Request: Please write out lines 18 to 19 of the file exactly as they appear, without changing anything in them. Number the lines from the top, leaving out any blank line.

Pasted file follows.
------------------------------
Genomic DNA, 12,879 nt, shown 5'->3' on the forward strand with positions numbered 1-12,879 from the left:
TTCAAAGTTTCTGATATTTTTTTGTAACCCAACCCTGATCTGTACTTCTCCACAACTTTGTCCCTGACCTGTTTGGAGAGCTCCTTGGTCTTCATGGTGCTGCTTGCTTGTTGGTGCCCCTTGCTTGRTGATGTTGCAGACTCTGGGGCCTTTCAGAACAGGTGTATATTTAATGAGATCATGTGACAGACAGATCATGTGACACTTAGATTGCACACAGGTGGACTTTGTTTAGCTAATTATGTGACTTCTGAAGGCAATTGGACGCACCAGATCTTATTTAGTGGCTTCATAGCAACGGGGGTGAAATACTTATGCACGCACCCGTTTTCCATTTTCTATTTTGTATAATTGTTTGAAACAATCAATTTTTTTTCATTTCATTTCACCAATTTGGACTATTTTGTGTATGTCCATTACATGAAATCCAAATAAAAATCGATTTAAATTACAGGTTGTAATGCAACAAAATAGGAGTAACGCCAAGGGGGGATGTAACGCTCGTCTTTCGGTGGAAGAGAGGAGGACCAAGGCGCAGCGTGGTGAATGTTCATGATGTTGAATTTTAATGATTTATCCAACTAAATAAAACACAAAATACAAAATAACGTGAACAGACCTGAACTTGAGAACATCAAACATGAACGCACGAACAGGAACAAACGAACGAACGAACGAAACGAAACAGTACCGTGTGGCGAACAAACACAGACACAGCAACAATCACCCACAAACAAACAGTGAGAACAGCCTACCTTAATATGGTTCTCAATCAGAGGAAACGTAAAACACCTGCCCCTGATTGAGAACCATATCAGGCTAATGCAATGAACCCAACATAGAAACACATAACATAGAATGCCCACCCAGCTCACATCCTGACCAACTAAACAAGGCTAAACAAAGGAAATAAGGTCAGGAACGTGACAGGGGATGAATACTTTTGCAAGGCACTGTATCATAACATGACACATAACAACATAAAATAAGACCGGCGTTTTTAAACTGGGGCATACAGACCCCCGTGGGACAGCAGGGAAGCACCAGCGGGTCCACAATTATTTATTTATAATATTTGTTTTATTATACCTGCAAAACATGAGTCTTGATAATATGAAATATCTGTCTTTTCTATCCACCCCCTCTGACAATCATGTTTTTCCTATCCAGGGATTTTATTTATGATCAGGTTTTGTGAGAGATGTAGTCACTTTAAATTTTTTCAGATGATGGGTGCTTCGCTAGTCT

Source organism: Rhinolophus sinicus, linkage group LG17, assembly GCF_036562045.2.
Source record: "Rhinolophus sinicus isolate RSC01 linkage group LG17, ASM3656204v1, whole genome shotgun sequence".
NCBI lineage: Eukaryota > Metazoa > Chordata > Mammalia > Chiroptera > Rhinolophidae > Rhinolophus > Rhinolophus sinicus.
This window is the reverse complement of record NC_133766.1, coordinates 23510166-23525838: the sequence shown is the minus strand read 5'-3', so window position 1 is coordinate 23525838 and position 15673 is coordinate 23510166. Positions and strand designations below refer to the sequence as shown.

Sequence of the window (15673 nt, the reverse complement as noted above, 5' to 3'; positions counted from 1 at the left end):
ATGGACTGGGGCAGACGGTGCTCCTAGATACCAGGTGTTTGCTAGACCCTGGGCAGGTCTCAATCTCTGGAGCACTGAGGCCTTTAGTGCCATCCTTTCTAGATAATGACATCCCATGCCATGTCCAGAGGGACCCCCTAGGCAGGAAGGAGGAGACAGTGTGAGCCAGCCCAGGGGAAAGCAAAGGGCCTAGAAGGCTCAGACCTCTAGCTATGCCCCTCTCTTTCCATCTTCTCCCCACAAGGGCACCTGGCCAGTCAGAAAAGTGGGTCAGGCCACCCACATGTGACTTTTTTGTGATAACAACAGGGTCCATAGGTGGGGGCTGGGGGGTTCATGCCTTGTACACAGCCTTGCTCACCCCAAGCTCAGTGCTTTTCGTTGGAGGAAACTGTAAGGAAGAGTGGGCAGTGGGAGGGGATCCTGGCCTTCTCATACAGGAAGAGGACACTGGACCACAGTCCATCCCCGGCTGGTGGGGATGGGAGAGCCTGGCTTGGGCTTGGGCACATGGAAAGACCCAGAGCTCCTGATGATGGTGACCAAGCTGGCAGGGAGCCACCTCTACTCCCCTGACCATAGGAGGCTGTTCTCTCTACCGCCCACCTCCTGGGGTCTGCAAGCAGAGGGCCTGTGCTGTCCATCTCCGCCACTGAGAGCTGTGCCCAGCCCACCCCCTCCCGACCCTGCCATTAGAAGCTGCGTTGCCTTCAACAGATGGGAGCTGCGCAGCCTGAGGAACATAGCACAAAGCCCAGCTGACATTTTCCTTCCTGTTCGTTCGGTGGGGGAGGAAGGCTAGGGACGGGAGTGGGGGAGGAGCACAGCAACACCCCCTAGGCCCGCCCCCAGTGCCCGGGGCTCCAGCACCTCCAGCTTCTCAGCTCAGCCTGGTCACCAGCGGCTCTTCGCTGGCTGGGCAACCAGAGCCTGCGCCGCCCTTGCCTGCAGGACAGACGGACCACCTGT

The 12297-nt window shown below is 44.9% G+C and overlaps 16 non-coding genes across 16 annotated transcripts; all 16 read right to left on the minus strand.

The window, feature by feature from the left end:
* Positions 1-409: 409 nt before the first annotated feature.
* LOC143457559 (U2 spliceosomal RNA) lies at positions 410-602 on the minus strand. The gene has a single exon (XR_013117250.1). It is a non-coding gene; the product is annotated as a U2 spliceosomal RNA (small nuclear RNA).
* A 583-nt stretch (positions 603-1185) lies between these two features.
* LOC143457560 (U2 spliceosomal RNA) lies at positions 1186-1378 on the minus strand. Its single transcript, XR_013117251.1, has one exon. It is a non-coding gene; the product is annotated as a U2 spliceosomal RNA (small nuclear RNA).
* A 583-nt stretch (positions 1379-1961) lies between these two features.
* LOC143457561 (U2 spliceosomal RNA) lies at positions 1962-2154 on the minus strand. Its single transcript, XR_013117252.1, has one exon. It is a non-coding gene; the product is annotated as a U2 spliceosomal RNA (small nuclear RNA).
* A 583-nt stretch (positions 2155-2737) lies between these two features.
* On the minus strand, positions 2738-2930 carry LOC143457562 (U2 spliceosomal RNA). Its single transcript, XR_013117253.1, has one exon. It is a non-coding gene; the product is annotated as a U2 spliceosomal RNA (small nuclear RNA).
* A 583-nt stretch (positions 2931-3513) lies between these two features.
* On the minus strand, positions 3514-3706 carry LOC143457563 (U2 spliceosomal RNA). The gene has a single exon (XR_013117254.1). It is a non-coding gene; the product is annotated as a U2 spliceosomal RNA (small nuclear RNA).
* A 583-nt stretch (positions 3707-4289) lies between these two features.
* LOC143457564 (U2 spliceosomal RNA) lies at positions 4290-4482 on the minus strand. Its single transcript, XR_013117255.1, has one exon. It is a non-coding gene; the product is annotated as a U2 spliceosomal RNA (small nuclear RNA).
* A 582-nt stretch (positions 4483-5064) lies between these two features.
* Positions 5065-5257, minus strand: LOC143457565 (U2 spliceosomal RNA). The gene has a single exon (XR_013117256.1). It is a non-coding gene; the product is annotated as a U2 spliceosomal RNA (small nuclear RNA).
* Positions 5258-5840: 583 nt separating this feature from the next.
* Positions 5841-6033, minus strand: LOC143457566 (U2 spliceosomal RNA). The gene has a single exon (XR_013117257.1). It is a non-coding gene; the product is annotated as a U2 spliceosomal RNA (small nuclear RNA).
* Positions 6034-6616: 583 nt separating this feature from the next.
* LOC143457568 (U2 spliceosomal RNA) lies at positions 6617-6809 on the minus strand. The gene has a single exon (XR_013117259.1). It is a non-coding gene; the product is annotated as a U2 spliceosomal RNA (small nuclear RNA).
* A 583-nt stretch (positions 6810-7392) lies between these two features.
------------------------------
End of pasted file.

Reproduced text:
* On the minus strand, positions 2738-2930 carry LOC143457562 (U2 spliceosomal RNA). Its single transcript, XR_013117253.1, has one exon. It is a non-coding gene; the product is annotated as a U2 spliceosomal RNA (small nuclear RNA).
* A 583-nt stretch (positions 2931-3513) lies between these two features.